Concierge Medicine Learns from Service Industries

Brian Powers, Amol S. Navathe, and Sachin H. Jain published “How to Deliver Patient-Centered Care: Learn from Service Industries” on Harvard Business Review Blog Network on April 19th, 2013. The article is an insightful look into the patient centered health care movement and how it can benefit from looking at the models of service industries.

Concierge medicine practices have already moved aggressively into the patient centered care sphere. The services offered by a concierge doctor offer a good example of the implementation of some of the tenants suggested in the HBR blog post, particularly their use of the internet and social media to increase awareness of this type of care and making it easy to find a concierge doctor.

HBR-

Over the past decade, patient-centered care has become a mantra for high-quality health care. Policymakers, researchers, physician-leaders, and patients have all cited the need for care to be tailored to patients’ unique needs and preferences. And there is solid evidence that patient-centered care can help improve care quality and reduce costs. However, in the rush to become more patient-centered, the health care system has misplaced its focus.

Current approaches to patient-centered care are based on aggregated preferences rather than individualized needs. Researchers and health systems deploy focus groups and surveys to assess general patient preferences in an effort to determine “what patients want.” But patients are a diverse group with diverse needs. Characterizing general beliefs and preferences alienates those whose needs and preferences do not align with the majority. The result has been a monolithic view of patients and their needs — a framework that prevents the delivery of truly patient-centered care.

All service industries share the challenge of providing tailored, individualized service. In response, leaders in customer service have developed tools and infrastructure to understand and respond to individual needs and preferences. Health care providers should leverage these approaches. Tailored services and consumer marketing tools.

Read Full Story to see their insights into the tailored service approach and the use of consumer-marketing tools.

The Doctor Weighs In, #1 ranked healthcare blog, contributor Paul Levy, offers an OP/Ed piece review of the article which is a great companion piece.

Brian Powers, Amol S. Navathe, and Sachin H. Jain offer a thoughtful and interesting approach to the question of patient-centeredness in a recent blog post on the Harvard Business Review page, learning from service industries.  Here’s the lede:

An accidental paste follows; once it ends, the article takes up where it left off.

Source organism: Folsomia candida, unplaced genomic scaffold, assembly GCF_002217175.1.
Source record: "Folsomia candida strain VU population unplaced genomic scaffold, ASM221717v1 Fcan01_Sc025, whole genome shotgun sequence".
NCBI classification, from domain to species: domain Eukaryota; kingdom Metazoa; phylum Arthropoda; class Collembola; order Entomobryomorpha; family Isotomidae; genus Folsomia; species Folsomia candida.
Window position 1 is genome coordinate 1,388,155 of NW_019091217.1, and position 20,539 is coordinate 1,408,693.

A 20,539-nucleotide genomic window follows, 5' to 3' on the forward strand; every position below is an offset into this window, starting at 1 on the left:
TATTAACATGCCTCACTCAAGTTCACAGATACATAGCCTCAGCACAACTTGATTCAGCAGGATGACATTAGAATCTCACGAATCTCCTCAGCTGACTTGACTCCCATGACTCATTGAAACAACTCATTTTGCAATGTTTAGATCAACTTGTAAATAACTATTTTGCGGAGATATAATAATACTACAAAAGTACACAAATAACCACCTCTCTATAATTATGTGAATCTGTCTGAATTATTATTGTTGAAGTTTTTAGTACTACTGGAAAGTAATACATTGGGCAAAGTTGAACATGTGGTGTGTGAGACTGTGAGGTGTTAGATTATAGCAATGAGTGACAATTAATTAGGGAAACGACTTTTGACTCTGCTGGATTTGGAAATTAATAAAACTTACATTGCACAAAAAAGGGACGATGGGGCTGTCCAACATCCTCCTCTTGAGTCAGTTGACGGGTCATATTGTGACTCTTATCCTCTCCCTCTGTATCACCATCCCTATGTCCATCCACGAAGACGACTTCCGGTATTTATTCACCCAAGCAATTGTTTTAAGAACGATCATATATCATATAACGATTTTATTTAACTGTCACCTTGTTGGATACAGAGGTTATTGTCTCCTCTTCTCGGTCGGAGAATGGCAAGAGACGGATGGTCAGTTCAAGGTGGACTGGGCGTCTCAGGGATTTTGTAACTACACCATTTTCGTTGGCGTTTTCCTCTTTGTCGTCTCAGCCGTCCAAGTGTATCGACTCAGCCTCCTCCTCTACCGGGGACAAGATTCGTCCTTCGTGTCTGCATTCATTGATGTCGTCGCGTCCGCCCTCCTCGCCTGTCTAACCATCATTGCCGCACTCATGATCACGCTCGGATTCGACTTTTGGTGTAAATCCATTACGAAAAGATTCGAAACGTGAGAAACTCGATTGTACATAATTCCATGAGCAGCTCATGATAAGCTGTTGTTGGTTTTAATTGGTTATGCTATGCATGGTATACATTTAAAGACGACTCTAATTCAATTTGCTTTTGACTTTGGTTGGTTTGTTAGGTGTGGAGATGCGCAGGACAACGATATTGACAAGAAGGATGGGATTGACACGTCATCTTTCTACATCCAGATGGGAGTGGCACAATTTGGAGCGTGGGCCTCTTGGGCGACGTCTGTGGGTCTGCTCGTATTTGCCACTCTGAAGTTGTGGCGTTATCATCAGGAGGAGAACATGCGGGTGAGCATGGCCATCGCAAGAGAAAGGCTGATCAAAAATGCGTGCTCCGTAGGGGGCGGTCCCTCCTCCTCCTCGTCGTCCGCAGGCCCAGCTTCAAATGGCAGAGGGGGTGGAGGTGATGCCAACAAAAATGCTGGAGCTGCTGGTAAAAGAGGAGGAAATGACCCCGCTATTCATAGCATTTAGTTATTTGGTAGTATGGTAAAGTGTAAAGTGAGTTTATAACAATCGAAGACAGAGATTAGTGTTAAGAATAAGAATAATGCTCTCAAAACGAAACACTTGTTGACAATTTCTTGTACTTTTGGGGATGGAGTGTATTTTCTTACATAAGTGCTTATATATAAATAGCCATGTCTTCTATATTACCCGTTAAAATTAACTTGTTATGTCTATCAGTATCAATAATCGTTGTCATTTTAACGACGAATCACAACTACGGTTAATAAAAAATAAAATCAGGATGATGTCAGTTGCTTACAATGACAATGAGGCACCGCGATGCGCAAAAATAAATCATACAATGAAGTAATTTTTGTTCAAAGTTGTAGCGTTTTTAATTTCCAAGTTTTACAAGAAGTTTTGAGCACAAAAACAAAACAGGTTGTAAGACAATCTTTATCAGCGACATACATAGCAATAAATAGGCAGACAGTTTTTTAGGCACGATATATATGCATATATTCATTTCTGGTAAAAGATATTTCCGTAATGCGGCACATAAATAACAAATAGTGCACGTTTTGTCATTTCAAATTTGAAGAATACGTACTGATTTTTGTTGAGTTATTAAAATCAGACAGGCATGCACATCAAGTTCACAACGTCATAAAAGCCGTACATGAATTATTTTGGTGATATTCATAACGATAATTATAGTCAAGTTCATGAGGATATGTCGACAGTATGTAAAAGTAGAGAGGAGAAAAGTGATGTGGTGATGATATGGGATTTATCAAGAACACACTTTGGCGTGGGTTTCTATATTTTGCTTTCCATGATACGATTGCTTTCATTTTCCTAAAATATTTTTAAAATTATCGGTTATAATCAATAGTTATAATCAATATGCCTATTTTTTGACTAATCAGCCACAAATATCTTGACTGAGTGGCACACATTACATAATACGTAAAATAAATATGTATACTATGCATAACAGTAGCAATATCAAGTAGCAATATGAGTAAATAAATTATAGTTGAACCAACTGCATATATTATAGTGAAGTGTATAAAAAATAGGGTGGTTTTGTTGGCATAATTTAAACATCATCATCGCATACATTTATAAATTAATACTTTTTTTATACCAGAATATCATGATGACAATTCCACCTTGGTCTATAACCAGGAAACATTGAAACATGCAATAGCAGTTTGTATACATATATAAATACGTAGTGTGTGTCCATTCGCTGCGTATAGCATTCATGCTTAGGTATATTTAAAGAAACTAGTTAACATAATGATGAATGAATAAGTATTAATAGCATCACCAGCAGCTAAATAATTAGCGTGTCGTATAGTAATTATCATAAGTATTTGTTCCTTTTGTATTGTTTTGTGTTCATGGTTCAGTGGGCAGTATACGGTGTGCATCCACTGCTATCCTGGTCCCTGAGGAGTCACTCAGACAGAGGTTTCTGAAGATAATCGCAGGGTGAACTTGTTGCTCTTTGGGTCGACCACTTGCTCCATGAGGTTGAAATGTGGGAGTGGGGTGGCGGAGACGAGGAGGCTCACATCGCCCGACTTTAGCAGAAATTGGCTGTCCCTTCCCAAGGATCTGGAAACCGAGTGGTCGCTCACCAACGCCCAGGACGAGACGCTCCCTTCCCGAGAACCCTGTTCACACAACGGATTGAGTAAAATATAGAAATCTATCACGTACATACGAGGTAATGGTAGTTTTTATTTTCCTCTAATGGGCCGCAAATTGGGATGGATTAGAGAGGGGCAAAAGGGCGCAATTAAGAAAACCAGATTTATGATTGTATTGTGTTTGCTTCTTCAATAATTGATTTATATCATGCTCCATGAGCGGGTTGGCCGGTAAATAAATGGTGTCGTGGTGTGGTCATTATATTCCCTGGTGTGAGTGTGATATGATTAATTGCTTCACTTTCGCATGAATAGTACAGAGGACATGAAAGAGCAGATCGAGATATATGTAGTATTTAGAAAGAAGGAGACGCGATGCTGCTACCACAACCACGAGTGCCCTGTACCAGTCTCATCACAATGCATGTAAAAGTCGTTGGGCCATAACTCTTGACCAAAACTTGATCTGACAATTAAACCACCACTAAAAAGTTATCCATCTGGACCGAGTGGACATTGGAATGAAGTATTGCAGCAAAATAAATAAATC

Current approaches to patient-centered care are based on aggregated preferences rather than individualized needs. Researchers and health systems deploy focus groups and surveys to assess general patient preferences in an effort to determine “what patients want.” But patients are a diverse group with diverse needs. Characterizing general beliefs and preferences alienates those whose needs and preferences do not align with the majority. The result has been a monolithic view of patients and their needs — a framework that prevents the delivery of truly patient-centered care.

The authors call current efforts “well intentioned” but stemming from “a misguided focus on the needs of the average patient.”  They point to other service industries that have gotten clever at segmenting their customer groups, learning about particular aspects of service that are relatively more important for those segments.

Customer segmentation is ubiquitous across service and consumer product industries, but its application to health care has lagged. As health-care-delivery systems expand and more data is stored in electronic databases, there exists the potential to prospectively segment patients according to their needs and preferences.

Why does the health care segment lag in this approach?

One reason is providers have been reluctant to see health care as a service industry. Only by accepting the reality that it is one can providers learn from the successes of others in the field. And there is plenty to learn.

One commenter notes with approval:

The patient sitting in front of a doctor is no longer “his” or “hers” patient. It is an individual with his own needs. Meaning the center of attention is no longer the doctor and his expertise but the patient.  More precise[ly] the demand[s] of the patient. Which [are] not the same as by the doctor perceived demand[s].
  
Or, as I would put it, “patient-driven care.”

CMJ- What are your thoughts on the influence of service models from other markets on patient centered care and concierge medicine practice specifically?

About Concierge Medicine Journal

Concierge Medicine Journal (CMJ) curates breaking concierge medicine news, and editorial opinion on a wide variety of topics relevant to the practice of Concierge Medicine.

No comments yet... Be the first to leave a reply!

Leave a Reply

Fill in your details below or click an icon to log in:

WordPress.com Logo

You are commenting using your WordPress.com account. Log Out / Change )

Twitter picture

You are commenting using your Twitter account. Log Out / Change )

Facebook photo

You are commenting using your Facebook account. Log Out / Change )

Google+ photo

You are commenting using your Google+ account. Log Out / Change )

Connecting to %s

%d bloggers like this: